Being diagnosed with cancer is a life-altering event, a moment that shifts everything on its axis – emotionally, mentally and physically. For many, hearing the initial diagnosis, going through treatment and experiencing the (sometimes intense) side effects are going to cause deep feelings of sadness, frustration and anxiety. In addition to that, we are now living through a public health crisis that has uprooted our lives in so many ways. The fact is that none of us know what the future holds, but for those living with a major medical diagnosis, that future can seem even more tenuous and unknown now. When stressful thoughts start to arise and take over, focusing on your mindset, centering yourself and practicing mindfulness techniques can be extremely helpful.
Oncology Nursing News published an article examining the benefits of practicing mindfulness for cancer patients, but it can definitely be applied more broadly as we all try to adjust to living during a pandemic. One definition of mindfulness is, “The practice of maintaining a non-judgmental state of heightened or complete awareness of one’s thoughts, emotions or experiences on a moment-to-moment basis.” With that in mind, below are key takeaways that can help reinforce our mental and emotional fortitude during challenging times:
Figure out a daily task to practice mindfulness: Start by choosing a simple activity that allows you to focus only on the present moment without distractions. Although living under shelter in place orders might have changed your day-to-day routines, there are still plenty of tasks you can choose from. Maybe it’s doing the dishes, stretching for 10 minutes every morning or drinking a warm cup of tea while gazing out of the window – just find something that calms your mind and allows you to focus on the here and now.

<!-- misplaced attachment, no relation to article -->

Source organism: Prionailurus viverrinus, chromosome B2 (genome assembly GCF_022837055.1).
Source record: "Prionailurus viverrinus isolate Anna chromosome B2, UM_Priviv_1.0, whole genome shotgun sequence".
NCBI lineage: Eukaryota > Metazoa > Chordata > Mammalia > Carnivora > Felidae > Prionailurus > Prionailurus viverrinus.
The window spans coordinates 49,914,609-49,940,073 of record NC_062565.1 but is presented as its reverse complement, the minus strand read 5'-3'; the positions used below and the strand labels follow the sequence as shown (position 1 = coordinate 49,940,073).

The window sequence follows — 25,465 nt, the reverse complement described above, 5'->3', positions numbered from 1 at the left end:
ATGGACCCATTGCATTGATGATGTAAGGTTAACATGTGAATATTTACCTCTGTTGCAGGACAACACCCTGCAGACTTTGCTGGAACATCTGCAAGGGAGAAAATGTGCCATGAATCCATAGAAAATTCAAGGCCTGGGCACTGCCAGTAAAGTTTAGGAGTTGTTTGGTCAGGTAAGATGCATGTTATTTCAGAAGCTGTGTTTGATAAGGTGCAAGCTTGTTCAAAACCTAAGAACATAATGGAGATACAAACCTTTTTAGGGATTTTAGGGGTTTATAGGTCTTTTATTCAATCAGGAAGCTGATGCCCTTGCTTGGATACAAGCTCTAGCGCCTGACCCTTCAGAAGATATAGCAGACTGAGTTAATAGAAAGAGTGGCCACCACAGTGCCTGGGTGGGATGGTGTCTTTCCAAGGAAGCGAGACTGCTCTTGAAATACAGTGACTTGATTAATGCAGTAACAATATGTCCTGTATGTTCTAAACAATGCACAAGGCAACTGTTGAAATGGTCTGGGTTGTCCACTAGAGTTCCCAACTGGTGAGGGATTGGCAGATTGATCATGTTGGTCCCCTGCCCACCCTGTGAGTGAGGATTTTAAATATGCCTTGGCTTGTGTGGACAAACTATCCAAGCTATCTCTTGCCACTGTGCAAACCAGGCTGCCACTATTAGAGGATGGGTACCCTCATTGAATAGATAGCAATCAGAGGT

Recognizing the importance of gratitude: It can be easy to forget how powerful the act of gratitude is, especially when we feel overwhelmed and stressed. Even during difficult times, there are things to be thankful for, like a good night’s sleep or a warm, sunny day. Focusing on things you appreciate can help take power away from stressful thoughts and occurrences. It’s even possible to find gratitude when you think of challenges you’ve faced or are facing, like finding the gratitude for the compassion you were able to show a friend who was having a particularly hard day, even if you were personally feeling down that day.
Be kind to yourself: It is inevitable that you’ll sometimes have distressing thoughts or feelings, but try to encounter and process them in a non-judgmental way. Finding tools to use in those moments , like stress-reduction techniques, can make a huge difference. One of our recent blog posts, ‘Your Physical and Mental Health During COVID-19’ also offers free, at-home resources that can help you practice peace of mind and stay active.
To read the full article on Oncology Nursing News, click here. And for more guidance on incorporating self-care during this time, check out the following resources from CAC:
- Ask the Experts with Julie Larson, LCSW - Thursday June 4th at 1pm ET / 10am PT
- Ask the Experts with Kathy Flora, Career Coach – Tuesday, June 30th at 1pm ET / 10am PT
- National Conference on Work & Cancer (virtual event) – Friday, June 19th starting at 8:45 am
- Recording of our Managing Long-Term Stress webinar